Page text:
However, on the 1st June 1990, the Federal Government officially recognised the Institute as a professional body through the promulgation of Decree 16 of 1990. With this legal backing there is now a controlled access for new entrants into the profession. This was achieved when Mazi Mike Okereke was the president of NIPR (Nwosu, 1996; Nwosu, 2005)
1.2 STATEMENT OF RESEARCH PROBLEM
The practice of Public Relations has always suffered from lack of appreciation from the members of publics. Therefore many people have wrong notion about the functions of Public Relations practitioners. Some confuse them with advertising or marketing practitioners. Others see them as liars’, propagandists and apologist. There features cannot however be completely ruled out because of the infiltration of unqualified persons into the profession.
In the attempts by qualified practitioners to check the activities of impostors and make profession such as law, medicine and so on, the Institute sought for and got legal backing in 1990 with promulgation of Decree 16 by the Federal Military Government which is now known as Act 16 of the National Assembly (Nwosu,2005)
The Decree amongst others stipulates the qualifications for eligibility to practice Public Relations or join the profession in Nigeria. It also stipulates the penalties for violation of the provisions of the Decree.(NIPR DECREE 16 OF 1990)
But experience seems to show that most employers are yet to comply with the provisions of the Decree. It is still common sight to find graduates of English or Theatre Arts and others parading themselves as Public Relations practitioners. It is not too clear whether most employers of labour are actually aware of the existence of the decree and the penalties for violation of the provisions therein.(Nwosu,2005)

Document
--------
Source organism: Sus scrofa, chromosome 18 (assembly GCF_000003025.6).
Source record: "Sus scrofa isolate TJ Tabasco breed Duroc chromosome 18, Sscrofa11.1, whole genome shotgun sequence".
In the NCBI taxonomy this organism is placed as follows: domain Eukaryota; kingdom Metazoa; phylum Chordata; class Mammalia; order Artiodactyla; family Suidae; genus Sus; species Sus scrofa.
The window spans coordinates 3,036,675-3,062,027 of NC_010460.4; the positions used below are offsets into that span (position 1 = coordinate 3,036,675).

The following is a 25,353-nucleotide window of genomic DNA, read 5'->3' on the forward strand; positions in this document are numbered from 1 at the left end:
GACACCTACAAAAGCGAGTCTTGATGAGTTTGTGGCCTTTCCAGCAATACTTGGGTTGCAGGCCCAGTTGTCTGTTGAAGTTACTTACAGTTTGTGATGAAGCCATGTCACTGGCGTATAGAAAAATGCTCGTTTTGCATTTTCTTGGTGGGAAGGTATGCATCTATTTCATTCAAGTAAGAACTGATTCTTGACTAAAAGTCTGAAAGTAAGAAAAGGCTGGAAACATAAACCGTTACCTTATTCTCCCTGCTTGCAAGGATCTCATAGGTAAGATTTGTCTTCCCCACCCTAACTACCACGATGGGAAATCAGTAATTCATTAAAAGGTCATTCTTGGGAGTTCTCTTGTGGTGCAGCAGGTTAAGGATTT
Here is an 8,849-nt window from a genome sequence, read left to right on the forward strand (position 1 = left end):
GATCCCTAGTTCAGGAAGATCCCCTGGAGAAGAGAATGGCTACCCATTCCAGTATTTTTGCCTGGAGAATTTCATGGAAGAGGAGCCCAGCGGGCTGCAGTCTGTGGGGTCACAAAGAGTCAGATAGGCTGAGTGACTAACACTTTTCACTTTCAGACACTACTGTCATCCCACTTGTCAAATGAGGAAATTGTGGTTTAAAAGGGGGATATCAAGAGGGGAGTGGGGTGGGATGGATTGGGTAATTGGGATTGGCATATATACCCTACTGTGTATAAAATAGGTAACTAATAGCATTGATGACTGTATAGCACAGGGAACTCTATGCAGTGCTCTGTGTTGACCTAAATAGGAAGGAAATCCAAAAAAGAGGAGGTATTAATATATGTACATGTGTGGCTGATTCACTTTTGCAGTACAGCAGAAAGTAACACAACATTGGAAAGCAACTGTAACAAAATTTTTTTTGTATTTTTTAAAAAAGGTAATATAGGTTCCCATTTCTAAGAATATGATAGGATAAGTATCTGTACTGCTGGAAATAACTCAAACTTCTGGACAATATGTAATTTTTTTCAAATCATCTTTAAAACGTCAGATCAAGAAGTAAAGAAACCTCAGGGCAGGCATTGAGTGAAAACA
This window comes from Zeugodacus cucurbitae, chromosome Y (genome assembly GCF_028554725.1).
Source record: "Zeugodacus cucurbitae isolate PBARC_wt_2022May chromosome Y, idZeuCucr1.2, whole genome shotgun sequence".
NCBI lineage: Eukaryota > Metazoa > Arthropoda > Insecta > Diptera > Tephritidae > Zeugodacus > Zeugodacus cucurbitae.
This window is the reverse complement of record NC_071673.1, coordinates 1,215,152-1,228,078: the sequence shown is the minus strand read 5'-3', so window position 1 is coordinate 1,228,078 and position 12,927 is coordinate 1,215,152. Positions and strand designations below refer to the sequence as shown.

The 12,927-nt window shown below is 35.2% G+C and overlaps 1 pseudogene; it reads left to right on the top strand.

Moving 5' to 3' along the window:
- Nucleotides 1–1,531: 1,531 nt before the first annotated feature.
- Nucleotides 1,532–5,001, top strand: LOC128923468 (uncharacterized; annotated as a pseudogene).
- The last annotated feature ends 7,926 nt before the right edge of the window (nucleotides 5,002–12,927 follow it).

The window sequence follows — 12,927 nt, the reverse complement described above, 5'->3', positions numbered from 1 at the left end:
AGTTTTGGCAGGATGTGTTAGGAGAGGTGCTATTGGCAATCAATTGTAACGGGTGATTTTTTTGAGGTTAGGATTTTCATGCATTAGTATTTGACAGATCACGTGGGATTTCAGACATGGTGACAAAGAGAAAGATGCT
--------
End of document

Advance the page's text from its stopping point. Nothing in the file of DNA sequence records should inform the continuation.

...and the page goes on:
It is not too obvious that the NIPR is working towards checking the activities of quacks and employers as empowered by the Decree. For instance the researcher has on many occasions seen newspaper vacancy advertisements which did not require the prospective Public Relations person to possess any of the qualifications prescribed by the Decree. The qualifications indicated in the complementary cards of some of the practitioners known to the part of the institute.
The study therefore is aimed at determining the level of awareness of the provisions of the Decree on qualifications and eligibility to practice PR in Nigeria, the extent of implementation effort by the institute; and the effects of the Decree on PR practice in Nigeria.
1.3 RESEARCH OBJECTIVES
The objectives of this study are:
- To examine the key problems that had beset Public Relations practice in Nigeria before and after the promulgation of Decree 16 of 1990.
- To assess the level of awareness of PR practitioners and employers of labour on the provisions of the Decree on qualifications and eligibility to practice PR in Nigeria.
- To evaluate the effect of the provisions of the Decree on qualifications and eligibility to practice PR in Nigeria.
1.4 RESEARCH QUESTIONS